Edmonton Sun

Sunday, March 21, 1999

What about the rights of parents?

The Edmonton Sun

Premier Ralph Klein is a great believer in discussion and consensus. Through it, he says, Tories, Reformers and others all get along together in his government. The secret is to find out what the people want, and do it.

Following that formula his party for years has debated the United Nations treaty on the Rights of the Child. Many nations and all the other Canadian provinces have signed it. In fact, most premiers, not wanting to be accused of opposing the "rights of children," did so with no public or caucus discussion whatever.

Alberta's politicians, being Albertans, asked questions. What did the treaty actually say? They found something rather startling. It declared that a parent had no right to in any way physically coerce a child, no right to interfere with what a child read, watched on TV or to restrict whom a child may associate with.

So they forced the issue before the Legislature which resoundingly refused to sign. Last November, the Tory party convention again affirmed this stand overwhelmingly and a special committee of the Tory caucus voted, somewhere in the order of 30-15, not to sign.

Then last week it was quietly announced that Ralph had signed the treaty.

True, he had expressed certain reservations about it, but what the world would see was the signature of the 10th and last Canadian province. That's what mattered. Such a treaty has the force of law in Canada, says one feminist academic and it may now be unreservedly cited in court cases involving parental rights. Ralph's "reservations" will not be mentioned.

Ralph acted, it was explained, in response to an urgent plea from the prime minister that Alberta at last conform with the rest of the country and sign on. So Ralph did. "Discussion and consensus" are all very well, but when Ottawa speaks, we jump. That's what happened.

The situation raises an interesting question. Why does Jean Chretien really care? After all, Alberta has been refusing to sign ever since Chretien took office. Why such urgency now?

Try this for an explanation. A whole series of recent events has exposed his government to the altogether plausible charge that it is "anti-family." There was its refusal to use its legislative powers to repudiate the decision of a B.C. court authorizing the possession of child pornography which (according to police reports) is now flooding into that province in a deluge.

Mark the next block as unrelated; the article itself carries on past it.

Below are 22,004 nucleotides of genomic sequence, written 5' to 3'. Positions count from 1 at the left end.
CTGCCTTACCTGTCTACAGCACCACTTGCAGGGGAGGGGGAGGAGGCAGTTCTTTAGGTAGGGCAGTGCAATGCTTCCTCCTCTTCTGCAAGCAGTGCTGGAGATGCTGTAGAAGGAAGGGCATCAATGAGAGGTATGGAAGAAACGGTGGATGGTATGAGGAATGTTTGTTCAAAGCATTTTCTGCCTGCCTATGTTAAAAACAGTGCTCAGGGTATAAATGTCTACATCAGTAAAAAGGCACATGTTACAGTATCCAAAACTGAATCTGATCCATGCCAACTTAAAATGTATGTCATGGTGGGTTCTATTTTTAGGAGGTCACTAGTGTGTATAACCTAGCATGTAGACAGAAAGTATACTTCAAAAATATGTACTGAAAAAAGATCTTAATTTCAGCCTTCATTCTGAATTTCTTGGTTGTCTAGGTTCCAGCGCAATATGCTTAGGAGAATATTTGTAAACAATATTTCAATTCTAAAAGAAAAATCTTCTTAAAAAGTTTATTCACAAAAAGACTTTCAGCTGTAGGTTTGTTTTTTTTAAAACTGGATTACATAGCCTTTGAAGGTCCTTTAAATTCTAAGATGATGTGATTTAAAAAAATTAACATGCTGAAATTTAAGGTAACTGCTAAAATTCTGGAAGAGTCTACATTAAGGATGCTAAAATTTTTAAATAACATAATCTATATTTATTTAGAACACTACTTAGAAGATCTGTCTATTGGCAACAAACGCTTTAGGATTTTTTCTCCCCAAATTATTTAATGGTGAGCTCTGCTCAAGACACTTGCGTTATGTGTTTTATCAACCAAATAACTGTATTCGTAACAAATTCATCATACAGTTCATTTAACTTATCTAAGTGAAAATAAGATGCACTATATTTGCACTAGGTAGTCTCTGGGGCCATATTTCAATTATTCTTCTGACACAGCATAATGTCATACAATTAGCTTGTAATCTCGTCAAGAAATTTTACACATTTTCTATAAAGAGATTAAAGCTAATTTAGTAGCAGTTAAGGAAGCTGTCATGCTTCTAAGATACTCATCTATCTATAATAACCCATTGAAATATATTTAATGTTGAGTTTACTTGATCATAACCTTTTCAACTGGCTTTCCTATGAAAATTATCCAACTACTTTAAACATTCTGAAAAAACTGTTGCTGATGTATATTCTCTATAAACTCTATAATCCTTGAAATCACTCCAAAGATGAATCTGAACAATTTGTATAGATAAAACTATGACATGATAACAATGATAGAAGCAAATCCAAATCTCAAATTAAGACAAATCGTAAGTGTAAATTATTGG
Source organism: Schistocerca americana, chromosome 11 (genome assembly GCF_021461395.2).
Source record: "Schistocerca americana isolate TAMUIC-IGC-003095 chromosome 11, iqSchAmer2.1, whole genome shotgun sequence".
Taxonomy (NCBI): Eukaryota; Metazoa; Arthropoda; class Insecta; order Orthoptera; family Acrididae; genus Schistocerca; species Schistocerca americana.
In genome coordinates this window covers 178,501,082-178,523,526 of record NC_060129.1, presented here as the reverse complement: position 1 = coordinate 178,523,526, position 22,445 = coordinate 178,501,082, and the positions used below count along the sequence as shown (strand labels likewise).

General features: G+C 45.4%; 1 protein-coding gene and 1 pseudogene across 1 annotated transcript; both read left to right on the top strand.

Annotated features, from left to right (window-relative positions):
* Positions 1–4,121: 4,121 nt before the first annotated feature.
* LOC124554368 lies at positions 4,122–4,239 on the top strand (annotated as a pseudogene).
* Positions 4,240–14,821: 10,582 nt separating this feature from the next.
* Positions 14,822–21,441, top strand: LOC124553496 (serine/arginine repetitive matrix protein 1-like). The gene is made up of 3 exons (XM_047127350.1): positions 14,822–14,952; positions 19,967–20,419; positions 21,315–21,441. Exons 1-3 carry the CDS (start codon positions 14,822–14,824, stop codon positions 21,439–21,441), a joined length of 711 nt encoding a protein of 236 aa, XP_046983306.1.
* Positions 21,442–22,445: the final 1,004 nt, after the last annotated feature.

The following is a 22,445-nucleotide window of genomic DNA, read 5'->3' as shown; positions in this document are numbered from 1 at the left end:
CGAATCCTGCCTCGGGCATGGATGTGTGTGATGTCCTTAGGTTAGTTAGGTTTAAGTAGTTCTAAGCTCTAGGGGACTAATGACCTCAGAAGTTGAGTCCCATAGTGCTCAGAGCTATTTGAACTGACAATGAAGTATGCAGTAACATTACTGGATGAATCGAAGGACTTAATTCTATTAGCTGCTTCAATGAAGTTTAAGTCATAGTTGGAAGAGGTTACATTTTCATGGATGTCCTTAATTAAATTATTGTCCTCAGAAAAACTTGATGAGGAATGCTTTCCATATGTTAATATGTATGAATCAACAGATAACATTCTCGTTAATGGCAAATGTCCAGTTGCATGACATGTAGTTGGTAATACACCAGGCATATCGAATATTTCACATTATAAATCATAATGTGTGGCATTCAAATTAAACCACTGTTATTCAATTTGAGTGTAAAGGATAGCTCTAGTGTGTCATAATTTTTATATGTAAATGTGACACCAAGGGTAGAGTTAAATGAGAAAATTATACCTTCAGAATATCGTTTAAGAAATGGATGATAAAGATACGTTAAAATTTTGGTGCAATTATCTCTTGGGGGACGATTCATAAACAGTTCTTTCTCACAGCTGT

Next came the declaration of one of its cabinet ministers that stay-at-home mothers are lazy and do not contribute to Canada. Within a year the Supreme Court, acting on an Ontario case, will probably make it illegal for a parent to physically coerce a child. Slapping a child's hand will be declared a criminal offence. The government will again be asked by the Reform Party to repudiate the court. Meanwhile Health Minister Allan Rock is producing a plan to set up a federal "child czar" who will "represent the rights of children." Against whom? Against their parents, obviously. And at the same time Justice Minister Anne McLellan is bringing in a law making parents responsible for crimes committed by their children, over whom another law prevents the parents exercising any physical control.

Now all of this establishes a marvelous platform for any party declaring itself champions of parents' rights and family authority. And lo and behold, guess what's coming down the pike at this very hour. The United Alternative, naturally, and it's heaven bent to create just the kind of state-versus-parent controversy that could rapidly become a major issue in the ensuing election.

What the Liberals emphatically do not need, therefore, is for the Child Rights Treaty - signed by the federal Tory government and upheld by the federal Liberal government (the Tweedle-Dee and Tweedle Dum of federal politics, as the UA will describe them) - to come exploding into the middle of the campaign.

People might then actually read it and see the idiocies which it contains. That would be most unfortunate. So what to do? Call Ralph, of course. Explain to him how really important it is that Alberta give up this foolish obstinacy and sign that treaty. Of course, Jean, we can do that. But there'll have to be somewhere noted a couple of reservations. Of course, Ralph, of course.

What will be the payoff, you wonder. Because there's always a payoff.